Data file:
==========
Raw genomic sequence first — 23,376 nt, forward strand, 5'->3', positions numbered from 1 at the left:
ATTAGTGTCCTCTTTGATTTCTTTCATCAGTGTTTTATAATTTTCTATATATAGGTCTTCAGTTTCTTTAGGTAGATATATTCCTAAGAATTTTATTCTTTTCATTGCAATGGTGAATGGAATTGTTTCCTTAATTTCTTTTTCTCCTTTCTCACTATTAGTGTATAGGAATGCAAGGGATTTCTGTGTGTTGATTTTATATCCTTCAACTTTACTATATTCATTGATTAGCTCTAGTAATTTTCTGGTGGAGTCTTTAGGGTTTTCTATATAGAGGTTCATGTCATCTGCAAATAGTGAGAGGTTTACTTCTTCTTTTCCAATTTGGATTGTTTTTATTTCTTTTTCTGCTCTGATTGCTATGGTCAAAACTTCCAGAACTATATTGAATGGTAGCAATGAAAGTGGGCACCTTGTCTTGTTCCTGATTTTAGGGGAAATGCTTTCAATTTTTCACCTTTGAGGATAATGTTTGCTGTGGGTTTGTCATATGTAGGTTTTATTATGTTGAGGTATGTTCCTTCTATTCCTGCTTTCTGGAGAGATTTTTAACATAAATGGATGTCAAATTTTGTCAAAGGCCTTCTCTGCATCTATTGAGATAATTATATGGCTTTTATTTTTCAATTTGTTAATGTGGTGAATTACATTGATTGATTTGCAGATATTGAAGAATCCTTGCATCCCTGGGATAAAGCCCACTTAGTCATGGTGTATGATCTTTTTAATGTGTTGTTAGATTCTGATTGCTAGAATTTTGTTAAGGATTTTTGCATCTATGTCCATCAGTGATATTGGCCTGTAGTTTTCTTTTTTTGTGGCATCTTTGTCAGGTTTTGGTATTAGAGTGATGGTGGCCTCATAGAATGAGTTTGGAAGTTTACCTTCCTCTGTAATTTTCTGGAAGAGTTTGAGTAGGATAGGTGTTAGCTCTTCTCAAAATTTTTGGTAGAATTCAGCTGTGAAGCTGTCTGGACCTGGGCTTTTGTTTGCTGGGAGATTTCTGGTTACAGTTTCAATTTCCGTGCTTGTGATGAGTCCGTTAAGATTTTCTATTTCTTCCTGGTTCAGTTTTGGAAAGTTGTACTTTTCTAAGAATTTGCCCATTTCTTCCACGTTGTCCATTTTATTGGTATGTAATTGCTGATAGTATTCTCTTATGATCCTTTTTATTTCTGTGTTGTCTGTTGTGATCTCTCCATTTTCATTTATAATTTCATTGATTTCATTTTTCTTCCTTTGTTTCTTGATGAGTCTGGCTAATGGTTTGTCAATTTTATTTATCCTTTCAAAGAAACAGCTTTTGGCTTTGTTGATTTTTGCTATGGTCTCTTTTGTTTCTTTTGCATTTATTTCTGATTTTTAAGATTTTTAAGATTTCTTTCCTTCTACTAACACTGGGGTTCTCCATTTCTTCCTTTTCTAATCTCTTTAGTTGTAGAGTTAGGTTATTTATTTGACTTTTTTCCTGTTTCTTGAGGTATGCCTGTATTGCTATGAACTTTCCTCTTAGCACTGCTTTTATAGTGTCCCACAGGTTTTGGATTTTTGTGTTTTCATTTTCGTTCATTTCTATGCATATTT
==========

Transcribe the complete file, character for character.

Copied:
Raw genomic sequence first — 23,376 nt, forward strand, 5'->3', positions numbered from 1 at the left:
ATTAGTGTCCTCTTTGATTTCTTTCATCAGTGTTTTATAATTTTCTATATATAGGTCTTCAGTTTCTTTAGGTAGATATATTCCTAAGAATTTTATTCTTTTCATTGCAATGGTGAATGGAATTGTTTCCTTAATTTCTTTTTCTCCTTTCTCACTATTAGTGTATAGGAATGCAAGGGATTTCTGTGTGTTGATTTTATATCCTTCAACTTTACTATATTCATTGATTAGCTCTAGTAATTTTCTGGTGGAGTCTTTAGGGTTTTCTATATAGAGGTTCATGTCATCTGCAAATAGTGAGAGGTTTACTTCTTCTTTTCCAATTTGGATTGTTTTTATTTCTTTTTCTGCTCTGATTGCTATGGTCAAAACTTCCAGAACTATATTGAATGGTAGCAATGAAAGTGGGCACCTTGTCTTGTTCCTGATTTTAGGGGAAATGCTTTCAATTTTTCACCTTTGAGGATAATGTTTGCTGTGGGTTTGTCATATGTAGGTTTTATTATGTTGAGGTATGTTCCTTCTATTCCTGCTTTCTGGAGAGATTTTTAACATAAATGGATGTCAAATTTTGTCAAAGGCCTTCTCTGCATCTATTGAGATAATTATATGGCTTTTATTTTTCAATTTGTTAATGTGGTGAATTACATTGATTGATTTGCAGATATTGAAGAATCCTTGCATCCCTGGGATAAAGCCCACTTAGTCATGGTGTATGATCTTTTTAATGTGTTGTTAGATTCTGATTGCTAGAATTTTGTTAAGGATTTTTGCATCTATGTCCATCAGTGATATTGGCCTGTAGTTTTCTTTTTTTGTGGCATCTTTGTCAGGTTTTGGTATTAGAGTGATGGTGGCCTCATAGAATGAGTTTGGAAGTTTACCTTCCTCTGTAATTTTCTGGAAGAGTTTGAGTAGGATAGGTGTTAGCTCTTCTCAAAATTTTTGGTAGAATTCAGCTGTGAAGCTGTCTGGACCTGGGCTTTTGTTTGCTGGGAGATTTCTGGTTACAGTTTCAATTTCCGTGCTTGTGATGAGTCCGTTAAGATTTTCTATTTCTTCCTGGTTCAGTTTTGGAAAGTTGTACTTTTCTAAGAATTTGCCCATTTCTTCCACGTTGTCCATTTTATTGGTATGTAATTGCTGATAGTATTCTCTTATGATCCTTTTTATTTCTGTGTTGTCTGTTGTGATCTCTCCATTTTCATTTATAATTTCATTGATTTCATTTTTCTTCCTTTGTTTCTTGATGAGTCTGGCTAATGGTTTGTCAATTTTATTTATCCTTTCAAAGAAACAGCTTTTGGCTTTGTTGATTTTTGCTATGGTCTCTTTTGTTTCTTTTGCATTTATTTCTGATTTTTAAGATTTTTAAGATTTCTTTCCTTCTACTAACACTGGGGTTCTCCATTTCTTCCTTTTCTAATCTCTTTAGTTGTAGAGTTAGGTTATTTATTTGACTTTTTTCCTGTTTCTTGAGGTATGCCTGTATTGCTATGAACTTTCCTCTTAGCACTGCTTTTATAGTGTCCCACAGGTTTTGGATTTTTGTGTTTTCATTTTCGTTCATTTCTATGCATATTT